Politico: The Making Of An Obamacare Management Failure
In the days after HealthCare.gov went live, White House chief of staff Denis McDonough quietly dispatched Jeff Zients, a favorite West Wing fixer, to assess the operation and report back. When Zients did, President Barack Obama learned the project was in worse shape than suspected — riddled with coding problems, management issues and communication gaps, according to a senior administration official. It was only then that Obama and his top aides realized the extent of what they didn't know (Budoff Brown, 11/12).
CNN: What Will Obamacare Enrollment Numbers Tell Us About Its Health?
Technical failures have plagued HealthCare.gov since its October 1 launch, although officials say it's slowly getting better. White House spokesman Jay Carney says enrollment numbers "will be lower than we hoped and we anticipated." Just how low and what effect all of those online roadblocks had on enrollment remain to be seen. But what will the numbers mean about the health of Obamacare? (Aigner-Treworgy, 11/12).
Meanwhile, administration officials are urging healthcare.gov users to give the website another try -
NPR: Administration Invites HealthCare.gov Users To Try Again
If at first you don't succeed, try again. That's the message from the White House on Tuesday, with the Centers for Medicare & Medicaid Services (CMS) asking more than 275,000 people who tried and failed to sign up for health plans on the stalled HealthCare.gov website to give it another shot (Neuman, 11/12).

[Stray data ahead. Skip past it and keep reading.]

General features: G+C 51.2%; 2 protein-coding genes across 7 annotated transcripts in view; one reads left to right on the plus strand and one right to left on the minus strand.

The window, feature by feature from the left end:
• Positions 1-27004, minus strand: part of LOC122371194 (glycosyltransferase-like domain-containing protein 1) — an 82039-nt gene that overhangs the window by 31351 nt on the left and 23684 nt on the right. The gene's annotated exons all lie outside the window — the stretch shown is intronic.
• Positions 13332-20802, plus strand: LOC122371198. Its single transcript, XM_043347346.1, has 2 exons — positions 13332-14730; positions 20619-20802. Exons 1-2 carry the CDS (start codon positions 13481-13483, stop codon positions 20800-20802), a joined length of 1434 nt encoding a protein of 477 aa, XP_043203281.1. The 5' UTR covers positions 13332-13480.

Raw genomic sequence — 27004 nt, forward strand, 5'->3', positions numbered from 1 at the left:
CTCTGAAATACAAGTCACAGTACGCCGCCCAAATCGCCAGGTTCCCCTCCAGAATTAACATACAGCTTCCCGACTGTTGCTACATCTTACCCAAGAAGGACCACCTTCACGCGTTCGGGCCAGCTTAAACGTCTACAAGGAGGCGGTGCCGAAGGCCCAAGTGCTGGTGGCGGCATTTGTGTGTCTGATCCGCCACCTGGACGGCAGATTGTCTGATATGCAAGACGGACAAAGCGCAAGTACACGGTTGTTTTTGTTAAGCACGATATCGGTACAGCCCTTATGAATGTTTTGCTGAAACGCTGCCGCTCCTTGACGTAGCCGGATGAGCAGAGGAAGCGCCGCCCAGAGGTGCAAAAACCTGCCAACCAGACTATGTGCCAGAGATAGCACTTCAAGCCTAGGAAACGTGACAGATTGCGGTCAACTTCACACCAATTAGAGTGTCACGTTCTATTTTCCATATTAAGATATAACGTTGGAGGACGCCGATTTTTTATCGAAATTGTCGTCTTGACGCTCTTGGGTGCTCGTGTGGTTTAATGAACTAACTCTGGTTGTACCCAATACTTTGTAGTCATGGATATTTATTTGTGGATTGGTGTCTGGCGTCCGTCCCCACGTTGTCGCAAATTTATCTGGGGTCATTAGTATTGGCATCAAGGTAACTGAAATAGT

Politico: HHS To Obamacare Website Shoppers: Please Come Back
The Obama administration is asking people frustrated by early application problems with HealthCare.gov to give the website a second chance. So they're reaching back out to the earliest HealthCare.gov shoppers who may have given up on the broken website after the awful Oct. 1 launch, hoping they'll try again (Millman, 11/12).
Bloomberg: Obamacare Web Users Invited By U.S. To Try Signup Again
About 275,000 people who tried and failed to sign up for Obamacare health plans are being asked by the U.S. government to return to the website as the software flaws that initially shut them out are being corrected. People are being contacted this week in a "series of e-mails in waves" to avoid too many getting on the website at the same time, Julie Bataille, a spokeswoman for the Centers for Medicare & Medicaid Services, told reporters today on a conference call. Additional people who weren't able to complete applications on the insurance exchange will be solicited later (Wayne and Nussbaum, 11/12).
Kaiser Health News: Capsules: Emails Ask Those Who Failed To Try Healthcare.gov Again
Roughly 275,000 "come back, we miss you" emails will be sent in waves this week encouraging consumers who couldn’t create an account or log-in to the malfunctioning Healthcare.gov website to try again, officials at the Centers for Medicare & Medicaid Services said Tuesday (Evans, 11/12).
McClatchy: Officials Appeal To Frustrated HealthCare.Gov Users: Come Back